Photo by Jesse D. Garrabrant/NBAE via Getty Images
Prior to the opening tip between the Philadelphia 76ers and Brooklyn Nets on Thursday night, Ben Simmons was the lead story and the sole recipient of the raucous Philly crowd’s ire.
After it, Simmons was barely a footnote (and far from the only party showered with boos) in what’s quickly become the NBA‘s most heated rivalry.
The Nets beat the Sixers 129-100 with Simmons watching from the bench as his new team shredded his old one from start to finish. And before anyone jumps up to sarcastically observe that a blowout of this magnitude only counts as a rivalry in a hammer-and-nail sort of way, keep in mind that an embarrassing home beating like this is exactly the kind of thing that puts vengeance on the mind of the defeated.
The vitriol that defines this matchup originated in the trade that sent Simmons to Brooklyn for a disgruntled and checked-out Harden. But all the new dynamics that emerged on Thursday added layers—emotional, strategic, even legacy-defining if you want to think as big as possible—to a rivalry that could (and hopefully will) only intensify with time.
We have to start with Harden who, at least for one night, had to add Philadelphia to Houston and Brooklyn on the list of locales that can’t stand him.
Sluggish, unable to grift his way to the foul line and looking every bit as disengaged as he did in his final days with the Nets, Harden shot just 3-of-17 from the field and turned the ball over four times. It was brutal to watch, but unfortunately for Sixers fans who’d been enjoying his dominant play over the first five games with the team, not out of character for the 2018 MVP.
This was a massive game. TNT’s Stephanie Ready reported pregame it was the “most in-demand ticket in the last decade” in Philly, and “that includes playoff games.”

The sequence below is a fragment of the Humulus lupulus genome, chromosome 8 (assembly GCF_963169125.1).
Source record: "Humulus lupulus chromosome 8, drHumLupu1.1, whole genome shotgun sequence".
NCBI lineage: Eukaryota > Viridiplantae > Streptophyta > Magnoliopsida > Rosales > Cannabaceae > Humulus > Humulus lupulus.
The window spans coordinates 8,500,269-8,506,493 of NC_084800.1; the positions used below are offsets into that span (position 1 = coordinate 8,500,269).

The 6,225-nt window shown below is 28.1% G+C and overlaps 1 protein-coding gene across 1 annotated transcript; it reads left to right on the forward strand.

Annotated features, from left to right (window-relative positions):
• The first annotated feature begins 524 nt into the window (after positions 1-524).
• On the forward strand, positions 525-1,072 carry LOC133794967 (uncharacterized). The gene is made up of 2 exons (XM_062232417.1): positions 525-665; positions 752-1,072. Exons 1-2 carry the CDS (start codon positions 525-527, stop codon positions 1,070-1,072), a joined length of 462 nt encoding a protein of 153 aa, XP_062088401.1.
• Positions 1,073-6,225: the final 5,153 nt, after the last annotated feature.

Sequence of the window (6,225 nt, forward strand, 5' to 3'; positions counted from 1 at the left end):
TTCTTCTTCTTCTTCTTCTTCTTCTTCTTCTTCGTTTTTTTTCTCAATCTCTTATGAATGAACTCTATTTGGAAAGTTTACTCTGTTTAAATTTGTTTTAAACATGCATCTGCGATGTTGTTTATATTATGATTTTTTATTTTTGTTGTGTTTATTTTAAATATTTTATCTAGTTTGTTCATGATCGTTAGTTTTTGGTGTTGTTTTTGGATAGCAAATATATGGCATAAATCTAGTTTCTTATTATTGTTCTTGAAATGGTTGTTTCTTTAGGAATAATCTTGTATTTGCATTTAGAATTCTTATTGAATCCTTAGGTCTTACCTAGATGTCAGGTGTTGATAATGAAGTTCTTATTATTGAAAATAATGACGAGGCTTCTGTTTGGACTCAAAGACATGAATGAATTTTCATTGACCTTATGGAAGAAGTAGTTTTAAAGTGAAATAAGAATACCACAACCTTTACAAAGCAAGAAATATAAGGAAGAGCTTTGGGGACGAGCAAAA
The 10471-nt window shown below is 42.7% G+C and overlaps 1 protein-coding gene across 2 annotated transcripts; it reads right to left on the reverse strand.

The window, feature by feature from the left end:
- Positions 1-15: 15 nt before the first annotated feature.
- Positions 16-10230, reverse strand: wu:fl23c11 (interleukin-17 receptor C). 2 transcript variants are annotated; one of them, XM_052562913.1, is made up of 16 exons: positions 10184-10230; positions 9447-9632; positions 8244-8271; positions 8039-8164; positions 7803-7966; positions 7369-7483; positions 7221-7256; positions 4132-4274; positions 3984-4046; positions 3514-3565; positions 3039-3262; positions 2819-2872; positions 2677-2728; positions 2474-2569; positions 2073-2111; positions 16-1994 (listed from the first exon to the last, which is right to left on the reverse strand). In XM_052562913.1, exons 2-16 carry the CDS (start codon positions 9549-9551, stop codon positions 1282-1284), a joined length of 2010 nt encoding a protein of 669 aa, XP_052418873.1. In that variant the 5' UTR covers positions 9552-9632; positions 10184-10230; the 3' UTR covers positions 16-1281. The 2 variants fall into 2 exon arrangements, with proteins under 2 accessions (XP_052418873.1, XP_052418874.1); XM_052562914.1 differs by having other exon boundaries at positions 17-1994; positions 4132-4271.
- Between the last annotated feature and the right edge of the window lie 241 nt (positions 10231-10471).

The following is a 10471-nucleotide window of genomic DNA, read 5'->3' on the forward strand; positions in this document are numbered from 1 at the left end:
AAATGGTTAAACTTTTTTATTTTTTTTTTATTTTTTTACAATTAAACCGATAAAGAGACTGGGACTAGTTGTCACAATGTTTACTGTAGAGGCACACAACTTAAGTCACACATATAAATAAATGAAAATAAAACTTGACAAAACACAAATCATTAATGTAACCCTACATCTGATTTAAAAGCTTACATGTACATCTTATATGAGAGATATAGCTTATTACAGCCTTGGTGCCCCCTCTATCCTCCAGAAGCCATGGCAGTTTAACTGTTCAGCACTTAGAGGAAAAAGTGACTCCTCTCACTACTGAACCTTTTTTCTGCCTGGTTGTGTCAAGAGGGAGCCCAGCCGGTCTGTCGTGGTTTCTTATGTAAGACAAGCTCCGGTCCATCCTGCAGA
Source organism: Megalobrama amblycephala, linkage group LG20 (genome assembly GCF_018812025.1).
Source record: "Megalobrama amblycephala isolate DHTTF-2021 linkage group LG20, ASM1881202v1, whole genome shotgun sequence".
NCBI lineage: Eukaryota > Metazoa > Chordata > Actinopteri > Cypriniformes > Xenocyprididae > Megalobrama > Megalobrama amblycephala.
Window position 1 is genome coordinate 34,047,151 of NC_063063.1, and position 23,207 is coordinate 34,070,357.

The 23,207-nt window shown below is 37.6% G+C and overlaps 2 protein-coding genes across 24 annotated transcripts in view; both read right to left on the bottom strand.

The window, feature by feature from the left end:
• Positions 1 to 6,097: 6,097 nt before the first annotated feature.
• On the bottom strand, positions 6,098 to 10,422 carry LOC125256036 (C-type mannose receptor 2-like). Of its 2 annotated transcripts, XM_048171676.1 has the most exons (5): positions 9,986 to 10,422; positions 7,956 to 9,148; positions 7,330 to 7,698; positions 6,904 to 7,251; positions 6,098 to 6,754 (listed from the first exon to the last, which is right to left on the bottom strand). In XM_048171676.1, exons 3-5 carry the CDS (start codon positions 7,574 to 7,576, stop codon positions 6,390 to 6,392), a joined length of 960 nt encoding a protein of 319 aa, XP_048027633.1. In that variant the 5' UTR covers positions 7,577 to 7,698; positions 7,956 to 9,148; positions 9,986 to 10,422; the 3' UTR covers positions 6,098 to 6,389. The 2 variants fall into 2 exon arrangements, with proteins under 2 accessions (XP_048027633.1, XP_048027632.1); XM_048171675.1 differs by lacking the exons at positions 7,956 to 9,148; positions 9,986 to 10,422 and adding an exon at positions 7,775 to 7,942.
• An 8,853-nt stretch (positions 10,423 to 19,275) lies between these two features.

Harden, notoriously, wilts when the lights are brightest and the pressure to perform is most intense. That’s not an opinion. It’s a fact supported by deep-dive Twitter threads and the raw numbers that show his shooting dips in the playoffs. Harden-as-choker is not a “take.” It is part of the accepted discourse on, to be fair, an otherwise really great player.
Add Thursday’s non-compete to the list.
Now imagine the vibe in Philadelphia if Harden underperforms whenever these teams meet next—hopefully in a playoff series. After that, consider how he’ll be received in Brooklyn.
More practically, think of the confidence it gives the Nets in the event of a rematch. Try to avoid whiplash while turning your thoughts back to the Sixers again. What questions are Joel Embiid and Daryl Morey, who targeted his old Houston superstar throughout the Simmons saga, asking themselves?
Harden’s struggles in Thursday’s contest stood out most, and they loom large in this clash of star-laden teams. But they were far from the only rivalry-enriching facet of the proceedings.
Joel Embiid and Kevin Durant jawed at one another repeatedly, neither alpha willing to relent in the early going.